Send in the telepresence robots! The most pointless ‘lifehacks’ … | Art and design | The Guardian
” It’s absolutely amazing and horrifying and hilarious. It’s a really good indication of what’s happening in tech: people who don’t understand something are trying to solve it with something else they don’t understand.”
This stuff is pretty impressive. Well worth checking out if you do anything with math.
“MathBox is a library for rendering presentation-quality math diagrams in a browser using WebGL. Built on top of Three.js and tQuery, it provides a clean API to visualize mathematical relationships and animate them smoothly.”
How To Pay Attention — re:form — Medium
“This is a habit of mine, and no doubt the accidental inspiration for the “practice paying attention” assignment. In fact, I think of this as self-assignment?—?study payphones in Manhattan (where are they clustered, where are they sparse, how many are broken?), security cameras around San Francisco (which ones are conspicuous and which are stealthy?), defaced Neighborhood Watch signs in Savannah, and so on. The point is to attend to some recurring thing that is ubiquitous, but that nobody is making any particular effort for me to notice.
Historian Matthew Frye Jacobson’s collection of “Space Available” signs is a great example of the same idea. And David Wondrich and Kenneth Goldsmith once took this sort of thinking to a delightful extreme by looking explicitly for flaws in the urban landscape?—?dinged signs, chipped architectural details, etc.?—?cataloging them under the title “Broken New York.””
The rise of the hashgag | Jason Porath
“To be clear: I’m not saying kids’ movies should become a weepfest like the first 15 minutes of Up (no matter how amazing they were). I’m not advocating for gratuitous pathos-mashing like (mild spoiler!) Toy Story 3’s completely unnecessary incinerator scene. I don’t think Baymax’s fist bump ruined Big Hero Six by any stretch of the imagination (I actually liked it). What I’m saying is that the hashgag has turned into a “pull in case of emergency” lever. When, six months out from release, the people behind the movie aren’t confident in how it’s turned out, they pull it, because it’s safe and simple. Problem is, it cheapens the movie. It leads to a homogenization of the genre, where one movie chases the success of another by resorting to panicky, lowest-common-denominator filmmaking.
The worst tweets of 2014 – Salon.com
“A joke tweet about a fake charity from The Colbert Report official account referencing, obliquely, Washington Redskins owner Daniel Snyder’s foundation to benefit Native Americans misfired and prompted a huge backlash. The problem? The lack of appropriate context surrounding a tweet endorsing the “Ching-Chong Ding-Dong Foundation for Sensitivity to Orientals or Whatever.” The ensuing call to get #CancelColbert to trend, sparked by digital activist Suey Park, turned into the kind of free-for-all trouncing of context and nuance, including a #GamerGate-subsidized backlash against the backlash, that only Twitter can provide.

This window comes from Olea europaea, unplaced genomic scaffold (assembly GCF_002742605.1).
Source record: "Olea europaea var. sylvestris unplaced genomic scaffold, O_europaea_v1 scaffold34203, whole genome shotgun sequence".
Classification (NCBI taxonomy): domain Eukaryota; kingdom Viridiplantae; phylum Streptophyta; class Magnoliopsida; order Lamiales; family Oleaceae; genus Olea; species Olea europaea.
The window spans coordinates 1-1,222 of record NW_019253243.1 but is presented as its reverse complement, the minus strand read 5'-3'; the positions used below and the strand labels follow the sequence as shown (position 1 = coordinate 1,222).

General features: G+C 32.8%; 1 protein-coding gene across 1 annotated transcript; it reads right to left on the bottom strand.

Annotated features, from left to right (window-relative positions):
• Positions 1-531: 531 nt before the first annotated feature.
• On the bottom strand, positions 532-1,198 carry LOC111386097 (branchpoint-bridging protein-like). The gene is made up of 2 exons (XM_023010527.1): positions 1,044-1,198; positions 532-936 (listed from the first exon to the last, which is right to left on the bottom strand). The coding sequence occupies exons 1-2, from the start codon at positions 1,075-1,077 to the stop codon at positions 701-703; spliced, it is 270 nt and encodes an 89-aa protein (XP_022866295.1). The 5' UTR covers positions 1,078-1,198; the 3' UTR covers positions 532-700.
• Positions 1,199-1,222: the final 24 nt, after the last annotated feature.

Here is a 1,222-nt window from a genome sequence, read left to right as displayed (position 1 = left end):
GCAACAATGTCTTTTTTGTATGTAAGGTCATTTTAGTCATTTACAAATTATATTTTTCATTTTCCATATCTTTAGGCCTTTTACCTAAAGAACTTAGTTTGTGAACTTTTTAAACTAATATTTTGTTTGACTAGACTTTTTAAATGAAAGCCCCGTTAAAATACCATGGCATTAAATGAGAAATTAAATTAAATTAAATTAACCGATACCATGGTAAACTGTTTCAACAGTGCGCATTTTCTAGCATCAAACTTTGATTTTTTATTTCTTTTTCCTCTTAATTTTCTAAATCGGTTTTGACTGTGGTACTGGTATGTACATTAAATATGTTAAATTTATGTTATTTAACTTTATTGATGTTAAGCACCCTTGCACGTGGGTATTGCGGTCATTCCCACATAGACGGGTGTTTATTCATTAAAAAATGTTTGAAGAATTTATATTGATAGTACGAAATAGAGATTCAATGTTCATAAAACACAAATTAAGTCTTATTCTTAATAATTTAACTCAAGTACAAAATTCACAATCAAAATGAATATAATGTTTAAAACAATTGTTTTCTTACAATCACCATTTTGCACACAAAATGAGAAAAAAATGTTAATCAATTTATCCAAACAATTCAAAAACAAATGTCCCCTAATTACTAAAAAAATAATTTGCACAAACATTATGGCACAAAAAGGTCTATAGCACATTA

Changes | Snakes and Ladders
“These two environments, Twitter and Tumblr, have something important in common, which they share with most social media sites: they invite you to measure people’s response to you. For many people this probably means nothing, but on me it has always had an effect. Over the years I developed a sense of how many RTs a tweet was likely to earn, how many reblogs or likes a Tumblr post would receive – and I couldn’t help checking to see if my guesses were right. I never really cared anything about numbers of followers, and for a long time I think I covertly prided myself on that; but eventually I came to understand that I wanted my followers, however many there happened to be, to notice what I was saying and to acknowledge my wit or wisdom in the currency of RTs and faves. And over time I believe that desire shaped what I said, what I thought – what I noticed. I think it dulled my brain. I think it distracted me from the pursuit of more difficult, challenging ideas that don’t readily fit into the molds of social media.”
Context collapse, performance piety and civil inattention – the web concepts you need to understand in 2015 | Technology | The Guardian
“The internet encourages us all into performative piety. People spend time online not just chatting or arguing, but also playing the part of the person they want others to see them as. Anyone who has run a news organisation will tell you that some stories are shared like crazy on social media, but barely read. Leader columns in newspapers used to show the same pattern: research showed that people liked to read a paper with a leader column in it – they just didn’t actually want to read the column.”